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Amanda Hicks receives 2021 Behavioral Health Scholarship

With generous donations from several Children’s Foundation Trustees, The Foundation established a Behavioral Health Scholarship in 2019 to be awarded annually. The goal is to support a student in Michigan pursuing a doctoral degree in a mental health field, specifically focusing on a practice that will serve children and adolescents in behavioral health.

Applicants for the $5,000 award represented a wide range of backgrounds, locations, and ambitions, but one really stood out. Congratulations to this year’s winner of The Children’s Foundation Behavioral Health Scholarship, Amanda Hicks of Howell, Mich. as the 2021-2022 academic year recipient!

Hicks, enrolled in Eastern Michigan University’s Clinical Psychology Doctorate Program is expected to graduate in 2024. Hicks works with children and adolescents treating a wide range of clinical presentations including anxiety, depression, and trauma in order to promote emotion regulation and reduce problematic behaviors. Hicks’ vision and path certainly aligns with The Foundations mission to improve the health and wellness as she translated in her application essay:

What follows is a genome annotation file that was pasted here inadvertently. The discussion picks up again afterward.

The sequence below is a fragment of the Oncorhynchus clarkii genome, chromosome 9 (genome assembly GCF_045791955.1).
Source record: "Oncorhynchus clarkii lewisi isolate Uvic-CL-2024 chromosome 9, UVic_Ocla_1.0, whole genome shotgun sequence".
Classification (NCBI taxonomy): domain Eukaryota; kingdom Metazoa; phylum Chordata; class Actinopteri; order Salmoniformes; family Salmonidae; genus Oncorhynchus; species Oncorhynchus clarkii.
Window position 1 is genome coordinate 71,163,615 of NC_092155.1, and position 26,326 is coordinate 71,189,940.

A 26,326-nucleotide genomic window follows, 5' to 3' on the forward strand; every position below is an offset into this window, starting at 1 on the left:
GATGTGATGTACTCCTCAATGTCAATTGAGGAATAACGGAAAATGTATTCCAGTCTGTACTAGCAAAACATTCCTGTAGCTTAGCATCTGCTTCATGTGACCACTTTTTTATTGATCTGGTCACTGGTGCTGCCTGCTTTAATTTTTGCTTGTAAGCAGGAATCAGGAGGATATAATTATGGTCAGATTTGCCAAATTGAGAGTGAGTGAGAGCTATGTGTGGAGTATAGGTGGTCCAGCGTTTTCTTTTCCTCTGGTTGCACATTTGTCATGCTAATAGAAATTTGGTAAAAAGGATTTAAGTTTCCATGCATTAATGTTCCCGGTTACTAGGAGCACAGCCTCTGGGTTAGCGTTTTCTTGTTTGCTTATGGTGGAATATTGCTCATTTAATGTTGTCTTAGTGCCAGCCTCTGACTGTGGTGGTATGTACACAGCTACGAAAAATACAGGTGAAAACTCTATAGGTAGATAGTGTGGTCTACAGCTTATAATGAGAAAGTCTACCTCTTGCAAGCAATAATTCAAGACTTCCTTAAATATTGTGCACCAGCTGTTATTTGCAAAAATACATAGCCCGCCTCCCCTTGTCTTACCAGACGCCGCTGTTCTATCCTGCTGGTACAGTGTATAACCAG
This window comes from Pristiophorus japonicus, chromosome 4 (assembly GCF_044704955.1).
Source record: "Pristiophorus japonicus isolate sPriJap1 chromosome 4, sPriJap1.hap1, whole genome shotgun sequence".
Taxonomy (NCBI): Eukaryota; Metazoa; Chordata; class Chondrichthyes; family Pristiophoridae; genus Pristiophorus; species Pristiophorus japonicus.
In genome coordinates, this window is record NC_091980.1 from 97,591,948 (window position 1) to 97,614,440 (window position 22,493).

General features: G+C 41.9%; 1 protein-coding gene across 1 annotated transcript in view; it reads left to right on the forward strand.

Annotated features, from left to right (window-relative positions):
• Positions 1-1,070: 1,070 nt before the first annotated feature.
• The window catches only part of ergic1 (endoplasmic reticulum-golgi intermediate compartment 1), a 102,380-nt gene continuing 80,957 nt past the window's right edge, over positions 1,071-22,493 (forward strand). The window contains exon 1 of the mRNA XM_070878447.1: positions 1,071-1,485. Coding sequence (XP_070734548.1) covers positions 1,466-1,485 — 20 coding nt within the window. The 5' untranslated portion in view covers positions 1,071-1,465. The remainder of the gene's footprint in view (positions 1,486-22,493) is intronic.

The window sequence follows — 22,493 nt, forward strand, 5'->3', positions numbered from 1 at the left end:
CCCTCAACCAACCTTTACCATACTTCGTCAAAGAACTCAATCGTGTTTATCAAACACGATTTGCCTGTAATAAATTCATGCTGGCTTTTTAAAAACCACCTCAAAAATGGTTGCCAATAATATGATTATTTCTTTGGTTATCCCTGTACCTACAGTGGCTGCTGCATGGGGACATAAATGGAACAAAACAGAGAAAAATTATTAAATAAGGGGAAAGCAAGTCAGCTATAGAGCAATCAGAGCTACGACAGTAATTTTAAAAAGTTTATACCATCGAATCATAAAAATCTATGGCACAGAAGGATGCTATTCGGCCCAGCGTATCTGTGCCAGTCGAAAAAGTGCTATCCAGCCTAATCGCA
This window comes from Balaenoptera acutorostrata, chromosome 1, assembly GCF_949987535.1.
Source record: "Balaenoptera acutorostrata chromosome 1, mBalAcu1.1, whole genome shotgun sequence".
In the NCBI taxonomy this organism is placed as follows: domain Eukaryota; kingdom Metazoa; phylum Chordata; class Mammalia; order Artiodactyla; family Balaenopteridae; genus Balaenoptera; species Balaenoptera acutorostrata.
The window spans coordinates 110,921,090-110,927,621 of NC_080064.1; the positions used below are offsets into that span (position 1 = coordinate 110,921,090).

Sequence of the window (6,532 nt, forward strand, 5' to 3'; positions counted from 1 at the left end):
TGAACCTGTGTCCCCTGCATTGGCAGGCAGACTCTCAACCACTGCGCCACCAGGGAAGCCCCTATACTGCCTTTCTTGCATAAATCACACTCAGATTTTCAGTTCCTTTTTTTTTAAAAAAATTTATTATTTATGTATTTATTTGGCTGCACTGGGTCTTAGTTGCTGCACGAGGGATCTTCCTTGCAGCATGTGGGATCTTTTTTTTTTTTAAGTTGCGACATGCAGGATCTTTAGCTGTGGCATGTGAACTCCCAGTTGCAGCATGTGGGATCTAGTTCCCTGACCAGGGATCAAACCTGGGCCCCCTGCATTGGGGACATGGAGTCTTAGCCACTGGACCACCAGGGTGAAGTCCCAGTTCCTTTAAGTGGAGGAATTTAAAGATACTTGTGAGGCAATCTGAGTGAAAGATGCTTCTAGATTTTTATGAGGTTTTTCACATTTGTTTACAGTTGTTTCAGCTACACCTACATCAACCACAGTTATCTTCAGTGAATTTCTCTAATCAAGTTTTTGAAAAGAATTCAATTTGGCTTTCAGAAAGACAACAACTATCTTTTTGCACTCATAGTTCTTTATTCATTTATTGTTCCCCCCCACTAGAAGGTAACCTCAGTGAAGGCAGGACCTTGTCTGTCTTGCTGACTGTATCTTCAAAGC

“As a lead research assistant for a developmental lab that assesses self-regulation in children as well as parent-child interactions, I have conducted several in-home visits of families with children between 24 and 48 months old to evaluate and observe their ability to control attention, emotions, and behaviors,” Hicks said. “This experience gave me great insight into early childhood development and its impact on developmental trajectories as well as the impact of the parent-child relationship in shaping development. The more we understand how psychopathology and environmental stressors impact child development the better able we will be to provide interventions for children and families that recognize their unique strengths and challenges.”

Hicks’ clinical and research experiences have immersed her in issues of child and adolescent development and psychopathology and provided a fresh and valuable perspective that has created a drive to make a change. Due to her diverse experiences, Hicks aspires to work with youth from impoverished communities suffering from a variety of concerns such as anxiety, depression, and trauma. Additionally, she would like to explore how parental involvement in incorporating child coping skills and teaching effective emotion regulation reduces and prevents future psychopathology.

The stipend will allow Hicks to gain a deeper understanding of how the parent-child relationship influences child development and the negative impact of environmental stressors as well as the need for interventions that treat child emotion and behavioral problems and promote positive practices that help maintain therapeutic gains. Best of luck to Hicks this year and into the future!

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